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Hat Box: Music for Recorder and Guitar
Alan BULLARD Hat Box
Stepan RAK Arioso
ANON Greensleeves to a Ground
Ernest TOMLINSON Chadkirk Idyll
David ELLIS Fred's Blue Ginger Staircase Music
Van EYK Variations on Dowland's Comagin
John GOLLAND New World Dances: Three Pieces from the Select Cabinet
John DUARTE Un Petit Jazz and Un Petit Bis
Peter HOPE Bramall Hall Dances
The Turner/Smith Duo: (John Turner, recorder, Neil Smith, guitar)
Recorded at Chadkirk Chapel, Romiley and Manchester University Dept of Music.
CAMPION CAMEO 2020 [67'81"]

Conjurors usually delve into hats - but hat boxes will serve well enough here - and the merry bag includes a few hares and even a red herring! The dividing line between classical/serious and classical/pop needn't trouble us. Classical/fun might be a better classification. There are serious moments: a courtly Greensleeves, virtuosic divisions on a Dowland song, a dreamy 'Chadkirk Idyll' from that much loved composer of light music, Ernest Tomlinson. There are even some seriously/dull 17th century dances from the 'Select Cabinet'. But with the local impetus of Stockport (and John Turner) time passes quickly in this cheery company.

One wonders whether the demand for hats still exists in this balding and baseball cap world. The variety of colourful headgear in Alan Bullard's wardrobe certainly includes the ubiquitous baseball cap (with appropriate referee's whistle - and, with the present fashion surely the theme of the music should be in retrograde?). We are told that the final "doolichter" (A descriptive Fife word for the working man's cap) conceals a well known local tune which I suppose I ought to know? (I ought to have known - "Christians Awake" to John Wainwright's well known hymn 'Stockport').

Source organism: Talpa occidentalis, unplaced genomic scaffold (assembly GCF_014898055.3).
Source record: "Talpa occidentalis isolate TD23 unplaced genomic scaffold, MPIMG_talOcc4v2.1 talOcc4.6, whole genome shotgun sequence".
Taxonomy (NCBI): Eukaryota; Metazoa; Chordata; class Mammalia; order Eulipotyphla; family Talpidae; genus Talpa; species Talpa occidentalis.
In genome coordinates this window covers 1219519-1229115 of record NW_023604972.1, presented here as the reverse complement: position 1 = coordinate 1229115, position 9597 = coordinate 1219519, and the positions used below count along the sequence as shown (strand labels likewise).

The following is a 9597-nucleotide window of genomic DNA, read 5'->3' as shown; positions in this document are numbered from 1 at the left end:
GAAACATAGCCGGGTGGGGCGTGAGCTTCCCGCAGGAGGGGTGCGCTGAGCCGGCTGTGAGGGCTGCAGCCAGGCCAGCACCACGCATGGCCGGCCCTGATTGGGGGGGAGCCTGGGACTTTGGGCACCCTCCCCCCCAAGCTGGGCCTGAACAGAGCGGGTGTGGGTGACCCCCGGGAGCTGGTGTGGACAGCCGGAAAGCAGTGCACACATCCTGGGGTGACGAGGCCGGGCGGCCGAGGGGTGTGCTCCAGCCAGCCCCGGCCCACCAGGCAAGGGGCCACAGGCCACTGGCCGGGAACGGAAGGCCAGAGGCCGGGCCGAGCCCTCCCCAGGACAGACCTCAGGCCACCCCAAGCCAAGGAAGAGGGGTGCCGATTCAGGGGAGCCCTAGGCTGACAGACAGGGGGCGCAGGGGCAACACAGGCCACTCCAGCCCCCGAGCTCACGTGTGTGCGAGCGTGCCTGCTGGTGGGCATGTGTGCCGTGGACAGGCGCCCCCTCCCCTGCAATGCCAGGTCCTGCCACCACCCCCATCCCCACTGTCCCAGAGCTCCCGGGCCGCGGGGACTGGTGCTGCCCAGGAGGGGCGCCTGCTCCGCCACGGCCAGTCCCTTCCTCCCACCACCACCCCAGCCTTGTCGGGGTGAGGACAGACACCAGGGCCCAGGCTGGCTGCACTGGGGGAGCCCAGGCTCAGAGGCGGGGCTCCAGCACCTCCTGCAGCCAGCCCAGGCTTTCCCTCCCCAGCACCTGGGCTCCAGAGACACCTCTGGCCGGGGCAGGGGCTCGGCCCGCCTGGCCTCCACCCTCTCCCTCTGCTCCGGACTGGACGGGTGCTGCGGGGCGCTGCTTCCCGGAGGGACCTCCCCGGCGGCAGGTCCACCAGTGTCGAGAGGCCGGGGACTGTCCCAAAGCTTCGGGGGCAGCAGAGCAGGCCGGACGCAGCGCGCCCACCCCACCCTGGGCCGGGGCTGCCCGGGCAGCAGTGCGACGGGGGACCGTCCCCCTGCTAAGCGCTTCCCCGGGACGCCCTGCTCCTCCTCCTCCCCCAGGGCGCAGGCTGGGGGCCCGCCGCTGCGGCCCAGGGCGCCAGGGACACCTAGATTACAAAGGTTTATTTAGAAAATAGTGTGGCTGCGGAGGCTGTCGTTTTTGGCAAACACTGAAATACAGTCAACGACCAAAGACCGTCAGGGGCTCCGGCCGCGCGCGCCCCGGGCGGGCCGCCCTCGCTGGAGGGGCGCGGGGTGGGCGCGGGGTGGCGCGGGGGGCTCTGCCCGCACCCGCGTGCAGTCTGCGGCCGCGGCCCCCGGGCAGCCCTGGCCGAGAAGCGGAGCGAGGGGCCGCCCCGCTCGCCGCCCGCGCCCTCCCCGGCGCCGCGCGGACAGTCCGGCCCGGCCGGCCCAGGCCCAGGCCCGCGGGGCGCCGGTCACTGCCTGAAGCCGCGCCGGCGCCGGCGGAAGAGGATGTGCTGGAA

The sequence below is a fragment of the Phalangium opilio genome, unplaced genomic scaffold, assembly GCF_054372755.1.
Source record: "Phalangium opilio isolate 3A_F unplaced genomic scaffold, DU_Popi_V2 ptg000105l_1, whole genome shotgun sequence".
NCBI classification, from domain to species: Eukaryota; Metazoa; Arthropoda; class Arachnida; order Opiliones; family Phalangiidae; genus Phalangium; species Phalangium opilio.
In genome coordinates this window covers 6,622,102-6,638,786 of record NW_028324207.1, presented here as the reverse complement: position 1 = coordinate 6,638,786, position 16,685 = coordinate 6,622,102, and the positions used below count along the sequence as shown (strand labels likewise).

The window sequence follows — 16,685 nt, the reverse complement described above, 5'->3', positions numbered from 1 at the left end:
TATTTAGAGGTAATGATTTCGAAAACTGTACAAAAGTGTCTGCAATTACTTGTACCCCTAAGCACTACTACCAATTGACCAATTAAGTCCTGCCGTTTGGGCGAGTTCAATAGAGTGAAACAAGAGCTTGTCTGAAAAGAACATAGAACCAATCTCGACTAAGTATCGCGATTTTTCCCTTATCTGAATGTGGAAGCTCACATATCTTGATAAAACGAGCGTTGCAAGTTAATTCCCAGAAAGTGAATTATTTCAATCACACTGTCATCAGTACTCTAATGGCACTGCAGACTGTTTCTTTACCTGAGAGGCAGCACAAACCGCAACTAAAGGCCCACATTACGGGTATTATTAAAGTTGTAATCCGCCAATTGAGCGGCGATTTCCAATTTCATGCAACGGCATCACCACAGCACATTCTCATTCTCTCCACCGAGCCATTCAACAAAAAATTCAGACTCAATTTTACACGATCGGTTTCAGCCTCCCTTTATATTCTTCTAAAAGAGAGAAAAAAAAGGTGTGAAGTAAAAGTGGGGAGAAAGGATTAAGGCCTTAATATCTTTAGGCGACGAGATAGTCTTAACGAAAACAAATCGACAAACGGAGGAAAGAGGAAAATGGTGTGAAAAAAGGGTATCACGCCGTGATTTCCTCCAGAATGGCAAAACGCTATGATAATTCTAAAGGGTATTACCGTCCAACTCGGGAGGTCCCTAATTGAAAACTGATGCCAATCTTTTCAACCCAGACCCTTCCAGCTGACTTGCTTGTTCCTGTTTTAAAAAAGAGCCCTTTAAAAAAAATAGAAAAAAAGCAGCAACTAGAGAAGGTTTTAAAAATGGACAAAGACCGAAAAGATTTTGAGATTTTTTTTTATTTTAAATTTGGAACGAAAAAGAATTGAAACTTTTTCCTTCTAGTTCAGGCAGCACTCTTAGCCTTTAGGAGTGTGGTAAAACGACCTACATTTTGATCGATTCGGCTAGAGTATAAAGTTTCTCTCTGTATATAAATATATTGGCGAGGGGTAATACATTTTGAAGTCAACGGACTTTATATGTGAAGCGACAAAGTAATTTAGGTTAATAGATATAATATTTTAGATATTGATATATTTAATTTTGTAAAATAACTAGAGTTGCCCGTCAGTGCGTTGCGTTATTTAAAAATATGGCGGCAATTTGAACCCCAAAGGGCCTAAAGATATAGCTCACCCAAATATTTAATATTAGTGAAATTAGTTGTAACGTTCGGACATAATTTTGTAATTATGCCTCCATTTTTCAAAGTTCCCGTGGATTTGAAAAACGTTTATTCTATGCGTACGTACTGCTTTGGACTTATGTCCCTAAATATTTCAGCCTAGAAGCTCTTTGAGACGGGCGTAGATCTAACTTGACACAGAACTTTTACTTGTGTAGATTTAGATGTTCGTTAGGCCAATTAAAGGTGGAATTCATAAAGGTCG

The longest piece (at a mere 5'15") and perhaps the best music on the disc is Tomlinson's "Chadkirk Idyll", a reflective work of which the composer writes "the mental image of a small and lonely chapel in the river valley at the base of a wind-swept hillside inspired the melodies around which the idyll is shaped."

Stepan Rak's "Arioso" was originally written for solo guitar but at an evening function he was persuaded to add a recorder part to provide an encore, promptly premiered that same evening! Of the other items there is much that is attractive without being weighty: David Ellis's 'Fred and Ginger' imagery on the renovated staircase house in Stockport (with its slide down the banisters); the Bramall Hall Dances of Peter Hope, a mixture of modern and mediaeval with a Prokofievian ostinato and final Galop; John Golland's New World Dances, including a clever guitar rhythm underpinning an urchin's song; John Duarte's 'Un Petit Jazz' . This last sums up the proceedings with four little pieces and an encore making merry with a series of time signatures with "touches of tongue in cheek". His words "an overdose of solemnity would have been inappropriate" might apply to the whole disc. Infectious probably describes the music best.

Colin Scott-Sutherland


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